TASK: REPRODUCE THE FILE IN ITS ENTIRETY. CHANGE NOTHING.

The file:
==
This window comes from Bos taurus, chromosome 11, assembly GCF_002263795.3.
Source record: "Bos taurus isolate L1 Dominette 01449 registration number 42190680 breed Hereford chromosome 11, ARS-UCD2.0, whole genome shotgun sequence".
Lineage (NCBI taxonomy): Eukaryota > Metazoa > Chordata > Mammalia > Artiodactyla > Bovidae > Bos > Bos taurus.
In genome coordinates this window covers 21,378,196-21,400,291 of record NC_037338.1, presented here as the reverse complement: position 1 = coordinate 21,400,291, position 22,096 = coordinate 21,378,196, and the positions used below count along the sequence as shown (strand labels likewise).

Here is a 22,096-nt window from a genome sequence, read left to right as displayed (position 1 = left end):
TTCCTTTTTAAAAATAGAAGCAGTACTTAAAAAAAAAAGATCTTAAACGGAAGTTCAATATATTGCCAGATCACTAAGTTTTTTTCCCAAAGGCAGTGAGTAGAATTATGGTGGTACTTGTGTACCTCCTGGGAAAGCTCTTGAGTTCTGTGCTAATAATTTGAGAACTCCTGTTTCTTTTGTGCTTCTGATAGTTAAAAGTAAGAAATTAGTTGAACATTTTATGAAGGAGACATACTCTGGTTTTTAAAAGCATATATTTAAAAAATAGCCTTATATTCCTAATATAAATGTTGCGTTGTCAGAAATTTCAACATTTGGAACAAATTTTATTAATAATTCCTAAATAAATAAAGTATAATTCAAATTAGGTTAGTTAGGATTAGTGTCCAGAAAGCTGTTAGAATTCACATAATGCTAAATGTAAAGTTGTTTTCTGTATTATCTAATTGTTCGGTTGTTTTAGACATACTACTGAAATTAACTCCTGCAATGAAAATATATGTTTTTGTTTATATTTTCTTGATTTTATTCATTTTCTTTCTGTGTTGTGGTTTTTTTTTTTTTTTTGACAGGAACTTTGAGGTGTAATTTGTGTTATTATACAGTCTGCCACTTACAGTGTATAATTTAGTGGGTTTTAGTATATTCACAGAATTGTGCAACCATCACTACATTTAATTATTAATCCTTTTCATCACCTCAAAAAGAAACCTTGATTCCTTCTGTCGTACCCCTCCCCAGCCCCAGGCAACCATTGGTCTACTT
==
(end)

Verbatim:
This window comes from Bos taurus, chromosome 11, assembly GCF_002263795.3.
Source record: "Bos taurus isolate L1 Dominette 01449 registration number 42190680 breed Hereford chromosome 11, ARS-UCD2.0, whole genome shotgun sequence".
Lineage (NCBI taxonomy): Eukaryota > Metazoa > Chordata > Mammalia > Artiodactyla > Bovidae > Bos > Bos taurus.
In genome coordinates this window covers 21,378,196-21,400,291 of record NC_037338.1, presented here as the reverse complement: position 1 = coordinate 21,400,291, position 22,096 = coordinate 21,378,196, and the positions used below count along the sequence as shown (strand labels likewise).

Here is a 22,096-nt window from a genome sequence, read left to right as displayed (position 1 = left end):
TTCCTTTTTAAAAATAGAAGCAGTACTTAAAAAAAAAAGATCTTAAACGGAAGTTCAATATATTGCCAGATCACTAAGTTTTTTTCCCAAAGGCAGTGAGTAGAATTATGGTGGTACTTGTGTACCTCCTGGGAAAGCTCTTGAGTTCTGTGCTAATAATTTGAGAACTCCTGTTTCTTTTGTGCTTCTGATAGTTAAAAGTAAGAAATTAGTTGAACATTTTATGAAGGAGACATACTCTGGTTTTTAAAAGCATATATTTAAAAAATAGCCTTATATTCCTAATATAAATGTTGCGTTGTCAGAAATTTCAACATTTGGAACAAATTTTATTAATAATTCCTAAATAAATAAAGTATAATTCAAATTAGGTTAGTTAGGATTAGTGTCCAGAAAGCTGTTAGAATTCACATAATGCTAAATGTAAAGTTGTTTTCTGTATTATCTAATTGTTCGGTTGTTTTAGACATACTACTGAAATTAACTCCTGCAATGAAAATATATGTTTTTGTTTATATTTTCTTGATTTTATTCATTTTCTTTCTGTGTTGTGGTTTTTTTTTTTTTTTTGACAGGAACTTTGAGGTGTAATTTGTGTTATTATACAGTCTGCCACTTACAGTGTATAATTTAGTGGGTTTTAGTATATTCACAGAATTGTGCAACCATCACTACATTTAATTATTAATCCTTTTCATCACCTCAAAAAGAAACCTTGATTCCTTCTGTCGTACCCCTCCCCAGCCCCAGGCAACCATTGGTCTACTT